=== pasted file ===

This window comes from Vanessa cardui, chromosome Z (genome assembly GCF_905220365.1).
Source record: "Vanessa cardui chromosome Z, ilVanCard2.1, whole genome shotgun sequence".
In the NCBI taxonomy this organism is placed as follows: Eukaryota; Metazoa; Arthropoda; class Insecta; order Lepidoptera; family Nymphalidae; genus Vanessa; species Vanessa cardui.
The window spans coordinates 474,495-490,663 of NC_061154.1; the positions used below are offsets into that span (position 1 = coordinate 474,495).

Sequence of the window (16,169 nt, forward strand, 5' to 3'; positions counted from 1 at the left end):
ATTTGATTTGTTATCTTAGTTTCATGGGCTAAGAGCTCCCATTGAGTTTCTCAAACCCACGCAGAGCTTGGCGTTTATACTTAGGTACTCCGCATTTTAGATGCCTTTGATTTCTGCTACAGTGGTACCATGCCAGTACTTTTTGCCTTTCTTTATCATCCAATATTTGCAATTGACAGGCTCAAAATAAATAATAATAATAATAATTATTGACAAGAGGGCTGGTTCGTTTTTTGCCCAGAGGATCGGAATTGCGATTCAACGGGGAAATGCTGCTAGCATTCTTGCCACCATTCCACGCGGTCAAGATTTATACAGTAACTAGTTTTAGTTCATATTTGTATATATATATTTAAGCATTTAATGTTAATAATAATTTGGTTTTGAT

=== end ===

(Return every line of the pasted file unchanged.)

This window comes from Vanessa cardui, chromosome Z (genome assembly GCF_905220365.1).
Source record: "Vanessa cardui chromosome Z, ilVanCard2.1, whole genome shotgun sequence".
In the NCBI taxonomy this organism is placed as follows: Eukaryota; Metazoa; Arthropoda; class Insecta; order Lepidoptera; family Nymphalidae; genus Vanessa; species Vanessa cardui.
The window spans coordinates 474,495-490,663 of NC_061154.1; the positions used below are offsets into that span (position 1 = coordinate 474,495).

Sequence of the window (16,169 nt, forward strand, 5' to 3'; positions counted from 1 at the left end):
ATTTGATTTGTTATCTTAGTTTCATGGGCTAAGAGCTCCCATTGAGTTTCTCAAACCCACGCAGAGCTTGGCGTTTATACTTAGGTACTCCGCATTTTAGATGCCTTTGATTTCTGCTACAGTGGTACCATGCCAGTACTTTTTGCCTTTCTTTATCATCCAATATTTGCAATTGACAGGCTCAAAATAAATAATAATAATAATAATTATTGACAAGAGGGCTGGTTCGTTTTTTGCCCAGAGGATCGGAATTGCGATTCAACGGGGAAATGCTGCTAGCATTCTTGCCACCATTCCACGCGGTCAAGATTTATACAGTAACTAGTTTTAGTTCATATTTGTATATATATATTTAAGCATTTAATGTTAATAATAATTTGGTTTTGAT